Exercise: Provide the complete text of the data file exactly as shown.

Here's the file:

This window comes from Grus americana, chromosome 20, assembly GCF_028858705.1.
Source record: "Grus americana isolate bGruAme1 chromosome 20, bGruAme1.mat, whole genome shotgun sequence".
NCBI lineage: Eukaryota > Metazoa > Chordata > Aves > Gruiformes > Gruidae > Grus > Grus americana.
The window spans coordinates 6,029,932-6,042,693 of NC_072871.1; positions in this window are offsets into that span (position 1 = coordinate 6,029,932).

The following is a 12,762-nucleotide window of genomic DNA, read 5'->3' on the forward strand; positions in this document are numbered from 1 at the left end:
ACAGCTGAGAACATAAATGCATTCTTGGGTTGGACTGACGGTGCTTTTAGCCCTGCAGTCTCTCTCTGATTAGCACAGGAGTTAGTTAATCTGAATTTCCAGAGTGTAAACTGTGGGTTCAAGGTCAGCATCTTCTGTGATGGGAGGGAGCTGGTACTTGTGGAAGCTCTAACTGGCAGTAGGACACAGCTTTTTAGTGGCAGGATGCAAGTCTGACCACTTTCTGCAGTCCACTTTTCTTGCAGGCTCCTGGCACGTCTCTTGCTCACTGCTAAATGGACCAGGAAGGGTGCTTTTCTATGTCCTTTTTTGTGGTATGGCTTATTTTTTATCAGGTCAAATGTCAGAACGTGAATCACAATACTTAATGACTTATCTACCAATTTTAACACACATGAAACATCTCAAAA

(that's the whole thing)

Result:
This window comes from Grus americana, chromosome 20, assembly GCF_028858705.1.
Source record: "Grus americana isolate bGruAme1 chromosome 20, bGruAme1.mat, whole genome shotgun sequence".
NCBI lineage: Eukaryota > Metazoa > Chordata > Aves > Gruiformes > Gruidae > Grus > Grus americana.
The window spans coordinates 6,029,932-6,042,693 of NC_072871.1; positions in this window are offsets into that span (position 1 = coordinate 6,029,932).

The following is a 12,762-nucleotide window of genomic DNA, read 5'->3' on the forward strand; positions in this document are numbered from 1 at the left end:
ACAGCTGAGAACATAAATGCATTCTTGGGTTGGACTGACGGTGCTTTTAGCCCTGCAGTCTCTCTCTGATTAGCACAGGAGTTAGTTAATCTGAATTTCCAGAGTGTAAACTGTGGGTTCAAGGTCAGCATCTTCTGTGATGGGAGGGAGCTGGTACTTGTGGAAGCTCTAACTGGCAGTAGGACACAGCTTTTTAGTGGCAGGATGCAAGTCTGACCACTTTCTGCAGTCCACTTTTCTTGCAGGCTCCTGGCACGTCTCTTGCTCACTGCTAAATGGACCAGGAAGGGTGCTTTTCTATGTCCTTTTTTGTGGTATGGCTTATTTTTTATCAGGTCAAATGTCAGAACGTGAATCACAATACTTAATGACTTATCTACCAATTTTAACACACATGAAACATCTCAAAA